How to understand the power of the personal name

I asked Mrs. Kat earlier this week—"So, what is our schedule for this morning?" She replied, "First, Ilan, then Benny followed by Lior and after that, Momi." For Kat readers who may not have understood, it being totally clear to this Kat, I will translate: "First the greengrocer, then the baker, after that the butcher, followed by the home supply store."

This exchange between Mrs. Kat and me has its roots deep in the way that homo sapiens have developed as a social, communicative animal. These dynamics still obtain, despite the telegraph, railroad, telephone, radio, automobile, airplane, and internet. Trademark law and practice may pay less attention, but it remains a potent means of commercial communication. "It", being the power of the personal name.

First, some wisdom from Yuval Noah Harari and his internationally acclaimed book, "Sapiens: A Brief History of Humankind". In Part I [Merpel says: "Read Part I; you will never look at the world in quite the same way."], Harari describes how gossip (exchanges of information) in small groups enabled the forging of interpersonal bonds millennia ago. Gossip was the communications glue that held people together without any formal structures, the key being exchanges based on intimate acquaintance. Small scale meant everything.

The problem was that the efficacy of gossip, the means by which mutual trust, the cornerstone for social cohesion, was established, became ineffective when groups exceeded 150 people. Above that, the number of interpersonal interactions engaged in gossip became prohibitive; some other social mechanism to secure social order became necessary. Harari describes this mechanism as the creation of commonly held "myths", imagined realities by which those in larger and larger collectives could share with one another, in place of the validation of trust based on interpersonal relations within a small group.

"Myths" do not simply mean the stories of Greek gods, but any belief system around which people can coalesce, including legal systems. Laws are no less (or more) real than Olympus or Hades. They transcend the need to rely on the intimate and personal, even if they lack the validating authority that flowed from the world of gossip in small groups.

One such myth is trademarks, and its imagined constituents, goodwill and confusion. Consider that even if goods or services might have been exchanged in small groups in prehistoric times, there would have been no need for any mark. The source was directly identifiable, intimate, and personal. Trademarks came later, like all the other myths, when personal exchanges as the foundation of social cohesion were no longer feasible. But one remnant of the identifiable, intimate, and personal is encapsulated in the form of Mrs. Kat's communications, in her schedule from Ilan to Benny to Lior to Momi.

Trademark law made its own accommodation with myths through its treatment of family names, resting on the myth of secondary meaning/acquired distinctiveness. [Interestingly, as an elaborated example of his notion of myth, Harari, from an endless array of alternatives, devotes several pages to the rise of the Peugeot car company, as it moved from Mr. Peugeot to the family name of a small business to Peugeot as the name of a multi-national corporation.] But Mrs. Kat did not use family, but rather personal, names. What do we make of this?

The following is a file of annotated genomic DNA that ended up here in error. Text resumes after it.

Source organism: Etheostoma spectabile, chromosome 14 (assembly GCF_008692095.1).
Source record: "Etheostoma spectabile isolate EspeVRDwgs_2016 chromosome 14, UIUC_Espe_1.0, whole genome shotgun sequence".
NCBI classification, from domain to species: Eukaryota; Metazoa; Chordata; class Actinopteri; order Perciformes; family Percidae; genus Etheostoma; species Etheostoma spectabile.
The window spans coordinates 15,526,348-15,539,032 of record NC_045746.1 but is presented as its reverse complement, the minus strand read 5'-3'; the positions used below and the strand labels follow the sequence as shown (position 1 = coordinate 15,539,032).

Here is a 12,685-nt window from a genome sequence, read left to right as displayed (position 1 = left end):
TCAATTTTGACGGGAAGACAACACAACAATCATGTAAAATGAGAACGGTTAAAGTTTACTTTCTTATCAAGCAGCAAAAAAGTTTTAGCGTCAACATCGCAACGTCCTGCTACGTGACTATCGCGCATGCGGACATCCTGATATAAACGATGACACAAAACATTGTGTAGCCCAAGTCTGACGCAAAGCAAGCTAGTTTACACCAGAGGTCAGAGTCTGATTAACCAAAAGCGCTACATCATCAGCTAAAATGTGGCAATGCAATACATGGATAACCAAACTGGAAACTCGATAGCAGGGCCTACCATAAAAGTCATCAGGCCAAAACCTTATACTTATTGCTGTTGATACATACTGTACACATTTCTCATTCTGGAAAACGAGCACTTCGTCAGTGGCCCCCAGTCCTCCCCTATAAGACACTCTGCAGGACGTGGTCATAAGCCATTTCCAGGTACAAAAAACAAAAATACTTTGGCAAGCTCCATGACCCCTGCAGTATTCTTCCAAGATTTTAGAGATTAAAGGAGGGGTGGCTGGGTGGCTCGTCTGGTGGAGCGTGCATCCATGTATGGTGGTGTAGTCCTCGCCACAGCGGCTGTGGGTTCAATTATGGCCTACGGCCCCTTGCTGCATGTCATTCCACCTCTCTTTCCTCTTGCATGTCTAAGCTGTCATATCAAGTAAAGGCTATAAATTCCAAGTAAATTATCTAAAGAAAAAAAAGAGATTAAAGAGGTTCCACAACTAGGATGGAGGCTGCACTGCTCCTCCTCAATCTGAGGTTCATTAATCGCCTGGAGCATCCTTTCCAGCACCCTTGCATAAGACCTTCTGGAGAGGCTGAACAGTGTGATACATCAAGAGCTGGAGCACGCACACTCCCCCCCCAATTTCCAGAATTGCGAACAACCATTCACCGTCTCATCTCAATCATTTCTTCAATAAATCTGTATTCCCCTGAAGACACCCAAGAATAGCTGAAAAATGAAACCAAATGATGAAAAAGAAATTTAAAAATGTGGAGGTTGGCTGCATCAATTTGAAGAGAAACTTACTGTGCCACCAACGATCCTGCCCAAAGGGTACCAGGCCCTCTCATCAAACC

First is the compactness of Mrs. Kat's communication. Ilan, and the others, are real people who are engaged in commercial activities that are directly and intimately connected to them. There is a striking similarity between Mrs. Kat's use of these names in this context and the unmediated interpersonal environment of the small-group past. Each of these people is the purveyor of a small business with a regular customer clientele.

From among this clientele, a subset exists that identifies the respective business solely in terms of the relevant personal name. When members of this subset encounter each other, they can communicate based on these personal names and even provide a set of characteristics for each of these names that are generally accepted within the group.

There is also the role of place. Each of these people, for tens of years, have operated from the same single, fixed location, which further reinforces the power of the personal name. When I say that I am going to Benny, I mean not only that I expect that Benny will be there to sell me the baked goods, but he will do from the same location. These locations are all within a radius of 50-100 yards from each other.

Should one of them move, then the mere mention of the personal name may not have the same power of draw. Recalling the small social gatherings of the prehistoric past, it means that he has left the confines of the group and the intimacy necessary to confer the power enjoyed among those who are part of the subgroup.

As well, should one of them pass away or otherwise no longer be directly associated with the business, the likelihood of continuing to refer to it as Ilan, Benny, Lior or Momi will diminish, if not disappear entirely. If there is no longer any Lior to meet personally, the less likely that Lior means the butcher. It is this that highlights the power of the personal name and a live remnant of Harari's mythless world of the past.

"We're off to Ilan", says Mrs. Kat. Now, Kat readers know exactly what she means.

Picture on lower left is a faithful photographic reproduction of a two-dimensional, public domain work of art. The work of art itself is in the public domain as the author died in 1926.

Picture on upper right is in the public domain.

How to understand the power of the personal name How to understand the power of the personal name Reviewed by Neil Wilkof on Thursday, October 21, 2021 Rating: 5

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